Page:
Agovic escaped the struggle in Bosnia as a 10-year-old, along with her mom and youthful sister. She spent most of her early childhood dwelling in exile in Australia, however in the present day lives in Finland along with her husband and their 4 kids. Though Finland has a 1,340km-long border with Russia and was invaded by the Soviet Union through the temporary 1939-1940 Winter Conflict, the nation’s President Sauli Niinistö has sought to guarantee residents that the struggle in Ukraine is not going to spill over into their nation.

However Agovic and her household had been hoping to completely relocate to Bosnia this yr. Now, she is not certain that it will likely be protected to take action.

She says that, regardless of Finland’s historical past with Russia, she feels it’s safer to stay the place she is.

Refugees on a plane fleeing fighting in Bosnia-Herzegovina in 1992
In a photograph from Might, 1, 1992, refugees settle in aboard a Yugoslav air pressure airplane in Sarajevo previous to their departure to Belgrade, after fleeing the preventing in Bosnia-Herzegovina [File: AP Photo]

In latest months, Dodik, who’s an ally of Russian President Vladimir Putin, has been extra vocal about wanting Republika Srpska to turn into an impartial state, probably becoming a member of Serbia. For Bosniaks, who had been ethnically cleansed from these areas, this secession is unacceptable.

However these threats by nationalist Serbs have been supported by Russia, and Russian government-backed foundations have been accused of selling genocide denial over the Srebrenica bloodbath, during which greater than 8,000 Bosniak males and boys had been killed by Bosnian Serb forces in July 1995.

In March 2021, the Russian Embassy in Bosnia and Herzegovina warned Bosnia that if it joined NATO – one thing it additionally staunchly opposes for Ukraine – “our nation should react to this hostile act”.

A day after Russia’s assaults on Ukraine, Germany’s Die Welt newspaper revealed an article suggesting that former Yugoslavia nations, Bosnia specifically, are subsequent on Russia’s agenda. It’s but unclear whether or not this may imply a direct invasion.

“I’ll simply monitor the state of affairs and see how issues evolve,” Agovic says.

However with Russia additionally threatening Finland and Sweden with “severe military-political penalties” ought to they resolve to affix NATO, different European nations, together with Poland, have began to broaden their militaries.

For survivors of previous wars in Europe, these developments are troubling.

“[My mother] insists on us having passports prepared, and she or he plans for a risk of a struggle, although she lives with me in Florida,” says Bacevac. “Individuals who have survived struggle as adults have the necessity to really feel bodily protected, to really feel ready in case of the worst.”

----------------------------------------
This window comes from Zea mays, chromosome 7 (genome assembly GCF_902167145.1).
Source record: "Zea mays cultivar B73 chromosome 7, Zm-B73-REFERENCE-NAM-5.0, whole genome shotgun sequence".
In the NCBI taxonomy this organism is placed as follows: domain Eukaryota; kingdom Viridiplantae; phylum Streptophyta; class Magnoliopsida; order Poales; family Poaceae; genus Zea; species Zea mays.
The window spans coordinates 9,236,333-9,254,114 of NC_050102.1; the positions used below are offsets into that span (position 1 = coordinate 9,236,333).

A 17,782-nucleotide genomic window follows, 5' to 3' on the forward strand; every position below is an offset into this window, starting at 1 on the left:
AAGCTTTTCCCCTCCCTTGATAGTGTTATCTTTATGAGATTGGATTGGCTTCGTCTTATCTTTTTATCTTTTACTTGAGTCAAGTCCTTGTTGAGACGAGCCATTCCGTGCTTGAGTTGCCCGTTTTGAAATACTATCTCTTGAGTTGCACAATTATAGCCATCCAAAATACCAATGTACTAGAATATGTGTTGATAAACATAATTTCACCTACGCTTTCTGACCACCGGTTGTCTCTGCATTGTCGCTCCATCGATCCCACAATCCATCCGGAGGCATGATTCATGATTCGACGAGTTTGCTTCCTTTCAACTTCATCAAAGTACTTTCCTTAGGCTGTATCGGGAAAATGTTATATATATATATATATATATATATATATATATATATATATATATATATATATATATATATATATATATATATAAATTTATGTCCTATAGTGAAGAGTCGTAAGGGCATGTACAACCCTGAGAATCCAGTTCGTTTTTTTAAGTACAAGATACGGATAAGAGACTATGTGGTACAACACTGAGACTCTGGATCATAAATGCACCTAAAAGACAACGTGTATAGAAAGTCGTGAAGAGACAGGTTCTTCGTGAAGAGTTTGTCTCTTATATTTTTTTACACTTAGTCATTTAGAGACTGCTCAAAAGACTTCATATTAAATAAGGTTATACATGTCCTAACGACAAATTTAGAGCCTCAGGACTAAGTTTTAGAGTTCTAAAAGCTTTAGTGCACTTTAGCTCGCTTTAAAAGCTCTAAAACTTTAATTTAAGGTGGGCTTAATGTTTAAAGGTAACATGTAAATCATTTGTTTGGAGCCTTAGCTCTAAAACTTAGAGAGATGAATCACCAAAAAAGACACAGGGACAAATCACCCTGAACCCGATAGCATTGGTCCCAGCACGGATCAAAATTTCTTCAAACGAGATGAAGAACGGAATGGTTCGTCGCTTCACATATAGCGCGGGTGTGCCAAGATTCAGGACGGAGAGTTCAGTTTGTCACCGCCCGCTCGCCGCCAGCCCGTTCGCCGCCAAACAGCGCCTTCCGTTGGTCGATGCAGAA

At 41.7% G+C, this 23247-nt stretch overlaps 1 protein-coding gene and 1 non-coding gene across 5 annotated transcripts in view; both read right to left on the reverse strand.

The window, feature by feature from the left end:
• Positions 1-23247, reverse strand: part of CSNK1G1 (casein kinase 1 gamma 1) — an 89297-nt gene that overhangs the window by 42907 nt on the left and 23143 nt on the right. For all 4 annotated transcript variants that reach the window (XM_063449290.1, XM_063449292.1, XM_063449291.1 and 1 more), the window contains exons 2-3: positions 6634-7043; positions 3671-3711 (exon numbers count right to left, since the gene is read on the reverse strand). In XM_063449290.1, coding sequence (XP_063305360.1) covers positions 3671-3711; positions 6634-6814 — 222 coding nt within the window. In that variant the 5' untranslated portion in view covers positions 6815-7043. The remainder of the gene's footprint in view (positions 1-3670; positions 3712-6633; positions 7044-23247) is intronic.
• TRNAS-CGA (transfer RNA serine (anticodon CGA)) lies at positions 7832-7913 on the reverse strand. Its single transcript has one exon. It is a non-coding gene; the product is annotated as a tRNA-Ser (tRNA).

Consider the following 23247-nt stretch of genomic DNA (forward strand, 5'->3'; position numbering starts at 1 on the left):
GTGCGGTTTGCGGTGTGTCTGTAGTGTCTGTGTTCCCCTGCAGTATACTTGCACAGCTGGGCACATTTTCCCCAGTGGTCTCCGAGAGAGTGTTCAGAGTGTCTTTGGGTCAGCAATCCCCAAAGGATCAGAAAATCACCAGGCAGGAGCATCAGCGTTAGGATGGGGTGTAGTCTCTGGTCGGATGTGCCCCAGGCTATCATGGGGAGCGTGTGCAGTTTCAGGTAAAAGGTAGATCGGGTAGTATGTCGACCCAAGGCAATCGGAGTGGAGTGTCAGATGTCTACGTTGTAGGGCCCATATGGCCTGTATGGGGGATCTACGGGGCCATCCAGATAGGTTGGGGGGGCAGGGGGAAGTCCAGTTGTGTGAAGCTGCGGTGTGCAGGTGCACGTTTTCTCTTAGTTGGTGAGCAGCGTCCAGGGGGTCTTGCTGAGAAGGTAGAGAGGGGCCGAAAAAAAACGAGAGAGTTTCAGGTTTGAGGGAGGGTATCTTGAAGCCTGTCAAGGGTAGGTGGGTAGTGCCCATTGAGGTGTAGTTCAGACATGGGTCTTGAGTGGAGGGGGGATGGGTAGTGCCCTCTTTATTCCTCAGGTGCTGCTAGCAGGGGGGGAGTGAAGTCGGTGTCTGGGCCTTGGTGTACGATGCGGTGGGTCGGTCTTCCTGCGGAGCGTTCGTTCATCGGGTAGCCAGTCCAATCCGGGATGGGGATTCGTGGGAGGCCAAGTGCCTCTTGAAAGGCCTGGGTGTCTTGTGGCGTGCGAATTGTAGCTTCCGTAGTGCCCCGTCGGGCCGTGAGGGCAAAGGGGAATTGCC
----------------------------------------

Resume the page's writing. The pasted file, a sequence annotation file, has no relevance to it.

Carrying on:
As Russia invades Ukraine, Iraqis remember painful war memories | Russia-Ukraine crisis News


Baghdad, Iraq – The air assaults and gunfire on Ukrainian soil following the Russian invasion are stirring up reminiscences barely sealed in Iraq practically 19 years after the US-led invasion.

The assault ordered by Russian President Vladimir Putin on Ukraine is all too acquainted for a Center East nation that was the centre of a geopolitical battle for many years.

Many Iraqis, from the capital Baghdad to provinces akin to Anbar the place the combating was among the most intense throughout the US invasion, are watching attentively as Russian troops are closing in on Ukrainian capital Kyiv – and the Ukrainian armed forces, together with armed civilians, are vehemently defending.

The horrific scenes unfolding in Ukraine have additionally performed out in Iraq. To witness assaults in one other a part of the world for Iraqis is a painful reminder for a lot of right here who’ve misplaced their hopes and goals of an finish to struggle.

“Some world leaders appear to have an insatiable greed for invading different international locations,” stated Samer al-Idreesi, a 47-year-old from the capital Baghdad.

Having lived via Iraq’s invasion of Kuwait in 1990 and america’ response assault of Iraq in 2003, al-Idreesi instructed Al Jazeera he believed all warmongers needs to be punished.

Then American President George W Bush ordered the invasion of Iraq in March 2003, alleging then chief Saddam Hussein was constructing “weapons of mass destruction” whereas harbouring operatives from al-Qaeda, the armed group held answerable for the September 11, 2001 assaults on america.

“Saddam, Bush, and Putin – they’re all canine,” al-Idreesi stated. “And if Putin might study something from Iraq, that’s this would be the starting of his finish.”

‘The place we might go’

Regardless of some elementary variations between the struggle in Iraq and the one in Ukraine, one factor virtually all the time stays true: abnormal folks bear the brunt of battle.

As civilians in Ukraine bunkered down in anticipation of Russian air assaults and others fled west within the hope of leaving the nation, many individuals Al Jazeera spoke to stated they may sympathize with the displaced and had been reminded of an analogous ordeal.

“I do not forget that my dad and mom requested me to pack all of the issues I wanted as a result of the People had been coming,” stated Mona Saade, 31, from Baghdad, as she recalled the times main as much as the US-led invasion when she was 12 years outdated.

“However then, we rapidly realized that we didn’t know the place we might go – there may very well be combating actually in all places on this nation.”

As Saade was talking on the telephone with Al Jazeera, she stated a information alert appeared on the TV display: city warfare intensified in Ukraine’s second-largest metropolis Kharkiv. She paused for a couple of seconds and resumed the dialog.

“It’s uncanny how historical past can repeat itself – it’s like I’m once more in 2003, watching information that instructed us city warfare was intensifying in Baghdad or in Basra,” Saade stated.